The Health Benefits Of Compassion
Decades of clinical research has focused and shed light on the psychology of human suffering. That suffering, as unpleasant as it is, often has a bright side to which research has paid less attention: compassion. Human suffering is often accompanied by beautiful acts of compassion by others wishing to help relieve it.
What led over 12 million Canadians to volunteer in 2013? What propels someone to volunteer serving food at Haven Toronto, pull over on the highway in the rain to help someone with a broken-down vehicle, or feed a stray cat? What is Compassion? The definition of compassion is often confused with that of empathy. Empathy, as defined by researchers, is the visceral or emotional experience of another person’s feelings. It is, in a sense, an automatic mirroring of another’s emotion, like tearing up at a friend’s sadness.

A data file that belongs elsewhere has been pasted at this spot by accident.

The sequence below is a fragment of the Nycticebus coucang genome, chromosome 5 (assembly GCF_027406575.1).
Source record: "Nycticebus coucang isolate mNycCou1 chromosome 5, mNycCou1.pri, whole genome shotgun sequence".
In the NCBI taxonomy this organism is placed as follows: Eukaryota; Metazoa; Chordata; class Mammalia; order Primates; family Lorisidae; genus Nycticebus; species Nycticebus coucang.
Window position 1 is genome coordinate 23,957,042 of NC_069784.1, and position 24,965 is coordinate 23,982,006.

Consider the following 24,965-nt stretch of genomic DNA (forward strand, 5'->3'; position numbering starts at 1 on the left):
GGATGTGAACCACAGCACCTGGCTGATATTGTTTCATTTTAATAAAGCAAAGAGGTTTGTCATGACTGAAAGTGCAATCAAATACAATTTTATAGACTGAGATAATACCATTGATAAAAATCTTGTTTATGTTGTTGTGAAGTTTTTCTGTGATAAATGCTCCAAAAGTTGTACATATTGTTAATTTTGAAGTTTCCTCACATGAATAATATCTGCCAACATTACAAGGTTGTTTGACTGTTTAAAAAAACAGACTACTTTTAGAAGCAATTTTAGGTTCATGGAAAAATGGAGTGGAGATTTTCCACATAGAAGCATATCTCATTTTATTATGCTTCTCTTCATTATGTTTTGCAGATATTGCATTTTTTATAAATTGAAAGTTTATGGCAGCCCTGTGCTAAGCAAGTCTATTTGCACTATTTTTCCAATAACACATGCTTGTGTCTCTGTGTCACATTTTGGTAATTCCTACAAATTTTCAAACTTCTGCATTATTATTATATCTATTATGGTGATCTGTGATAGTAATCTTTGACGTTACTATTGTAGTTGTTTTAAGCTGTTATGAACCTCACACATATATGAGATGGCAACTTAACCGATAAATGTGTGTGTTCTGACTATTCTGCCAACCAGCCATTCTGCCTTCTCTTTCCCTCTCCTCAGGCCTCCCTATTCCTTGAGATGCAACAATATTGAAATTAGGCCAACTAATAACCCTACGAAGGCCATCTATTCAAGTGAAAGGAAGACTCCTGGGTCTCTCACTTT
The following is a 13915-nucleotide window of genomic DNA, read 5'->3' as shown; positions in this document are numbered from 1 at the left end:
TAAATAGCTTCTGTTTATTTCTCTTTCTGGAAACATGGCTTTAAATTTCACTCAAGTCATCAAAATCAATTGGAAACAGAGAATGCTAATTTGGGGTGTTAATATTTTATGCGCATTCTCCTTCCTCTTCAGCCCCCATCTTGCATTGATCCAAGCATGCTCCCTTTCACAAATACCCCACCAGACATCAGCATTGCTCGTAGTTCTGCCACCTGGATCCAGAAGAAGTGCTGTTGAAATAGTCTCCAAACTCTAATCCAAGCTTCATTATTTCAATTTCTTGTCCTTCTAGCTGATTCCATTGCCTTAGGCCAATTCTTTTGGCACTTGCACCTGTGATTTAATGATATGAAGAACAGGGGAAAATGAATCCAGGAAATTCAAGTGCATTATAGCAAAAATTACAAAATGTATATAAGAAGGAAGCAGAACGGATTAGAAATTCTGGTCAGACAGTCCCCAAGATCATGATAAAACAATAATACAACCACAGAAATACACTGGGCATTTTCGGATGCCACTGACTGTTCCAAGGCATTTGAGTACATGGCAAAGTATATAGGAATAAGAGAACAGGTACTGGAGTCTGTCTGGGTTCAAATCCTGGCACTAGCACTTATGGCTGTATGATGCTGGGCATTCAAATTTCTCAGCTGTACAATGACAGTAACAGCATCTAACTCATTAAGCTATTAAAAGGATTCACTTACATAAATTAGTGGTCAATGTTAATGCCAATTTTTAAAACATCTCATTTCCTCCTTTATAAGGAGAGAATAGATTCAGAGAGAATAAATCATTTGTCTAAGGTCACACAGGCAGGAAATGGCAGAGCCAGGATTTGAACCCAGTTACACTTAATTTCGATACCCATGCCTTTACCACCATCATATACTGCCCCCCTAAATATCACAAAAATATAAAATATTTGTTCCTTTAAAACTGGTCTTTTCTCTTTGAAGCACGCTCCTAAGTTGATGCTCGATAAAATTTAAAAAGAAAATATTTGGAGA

Altruism is an action that benefits someone else. It may or may not be accompanied by empathy or compassion, like making a donation for tax purposes. Although these terms are related to compassion, they are not identical.
Compassion often does, of course, involve an empathic response and an altruistic behaviour. However, compassion is defined as the emotional response when perceiving suffering and involves an authentic desire to help.
Is Compassion Natural or Learned?